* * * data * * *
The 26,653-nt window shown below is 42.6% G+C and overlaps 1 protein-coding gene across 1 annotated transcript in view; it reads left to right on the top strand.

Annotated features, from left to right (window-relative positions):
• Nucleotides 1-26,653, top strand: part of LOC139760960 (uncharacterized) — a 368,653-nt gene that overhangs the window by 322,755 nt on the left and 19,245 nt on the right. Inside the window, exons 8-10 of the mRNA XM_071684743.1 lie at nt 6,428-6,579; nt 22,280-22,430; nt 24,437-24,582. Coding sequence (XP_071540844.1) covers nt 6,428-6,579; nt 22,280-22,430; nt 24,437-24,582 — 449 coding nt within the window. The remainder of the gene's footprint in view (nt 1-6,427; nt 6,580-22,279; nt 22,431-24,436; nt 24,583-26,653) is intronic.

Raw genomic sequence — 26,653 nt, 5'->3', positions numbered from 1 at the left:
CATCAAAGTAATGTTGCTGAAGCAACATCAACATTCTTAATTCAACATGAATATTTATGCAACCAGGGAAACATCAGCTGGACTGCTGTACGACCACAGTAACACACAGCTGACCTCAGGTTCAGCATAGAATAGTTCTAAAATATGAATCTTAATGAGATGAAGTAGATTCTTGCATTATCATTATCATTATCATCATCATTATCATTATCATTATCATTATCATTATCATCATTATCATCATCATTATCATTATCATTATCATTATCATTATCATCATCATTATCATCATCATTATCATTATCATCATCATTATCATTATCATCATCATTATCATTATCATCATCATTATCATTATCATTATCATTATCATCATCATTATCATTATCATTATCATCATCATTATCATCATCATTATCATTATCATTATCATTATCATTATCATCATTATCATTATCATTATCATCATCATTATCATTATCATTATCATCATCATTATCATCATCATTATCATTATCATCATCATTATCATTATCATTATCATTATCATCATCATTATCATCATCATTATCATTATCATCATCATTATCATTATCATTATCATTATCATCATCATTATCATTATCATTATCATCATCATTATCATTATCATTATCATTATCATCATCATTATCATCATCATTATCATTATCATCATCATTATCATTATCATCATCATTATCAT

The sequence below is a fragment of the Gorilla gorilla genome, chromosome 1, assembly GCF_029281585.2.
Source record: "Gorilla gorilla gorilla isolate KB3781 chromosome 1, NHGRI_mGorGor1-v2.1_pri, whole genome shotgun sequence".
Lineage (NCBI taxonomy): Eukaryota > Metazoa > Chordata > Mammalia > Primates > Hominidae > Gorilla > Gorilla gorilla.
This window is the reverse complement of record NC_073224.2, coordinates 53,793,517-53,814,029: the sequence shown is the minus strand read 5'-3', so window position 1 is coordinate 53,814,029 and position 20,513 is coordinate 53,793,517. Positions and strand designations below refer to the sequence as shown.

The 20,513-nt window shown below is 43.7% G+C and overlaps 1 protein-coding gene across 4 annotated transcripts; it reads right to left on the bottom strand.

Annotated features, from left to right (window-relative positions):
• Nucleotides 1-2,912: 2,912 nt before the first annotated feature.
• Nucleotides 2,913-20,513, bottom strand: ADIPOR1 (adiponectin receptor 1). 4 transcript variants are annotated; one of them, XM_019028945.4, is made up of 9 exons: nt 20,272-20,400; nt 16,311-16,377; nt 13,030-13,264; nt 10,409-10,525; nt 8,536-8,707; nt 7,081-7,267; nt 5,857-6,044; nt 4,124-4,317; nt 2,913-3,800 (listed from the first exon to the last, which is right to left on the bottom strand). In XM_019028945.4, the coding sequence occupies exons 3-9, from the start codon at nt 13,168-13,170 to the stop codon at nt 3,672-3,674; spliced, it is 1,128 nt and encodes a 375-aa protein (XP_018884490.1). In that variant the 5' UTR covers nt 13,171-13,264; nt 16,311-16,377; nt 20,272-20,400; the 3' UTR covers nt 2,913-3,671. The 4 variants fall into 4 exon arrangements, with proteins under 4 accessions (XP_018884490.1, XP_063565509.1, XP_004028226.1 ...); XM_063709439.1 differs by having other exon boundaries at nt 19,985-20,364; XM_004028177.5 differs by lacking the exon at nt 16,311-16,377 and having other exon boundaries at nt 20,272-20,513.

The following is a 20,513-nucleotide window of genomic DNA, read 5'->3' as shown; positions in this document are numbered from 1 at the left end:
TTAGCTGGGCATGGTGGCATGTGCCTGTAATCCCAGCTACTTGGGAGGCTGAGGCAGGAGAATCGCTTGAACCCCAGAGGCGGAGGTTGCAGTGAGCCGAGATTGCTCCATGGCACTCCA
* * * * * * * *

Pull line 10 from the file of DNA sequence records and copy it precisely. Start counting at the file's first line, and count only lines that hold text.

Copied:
The 20,513-nt window shown below is 43.7% G+C and overlaps 1 protein-coding gene across 4 annotated transcripts; it reads right to left on the bottom strand.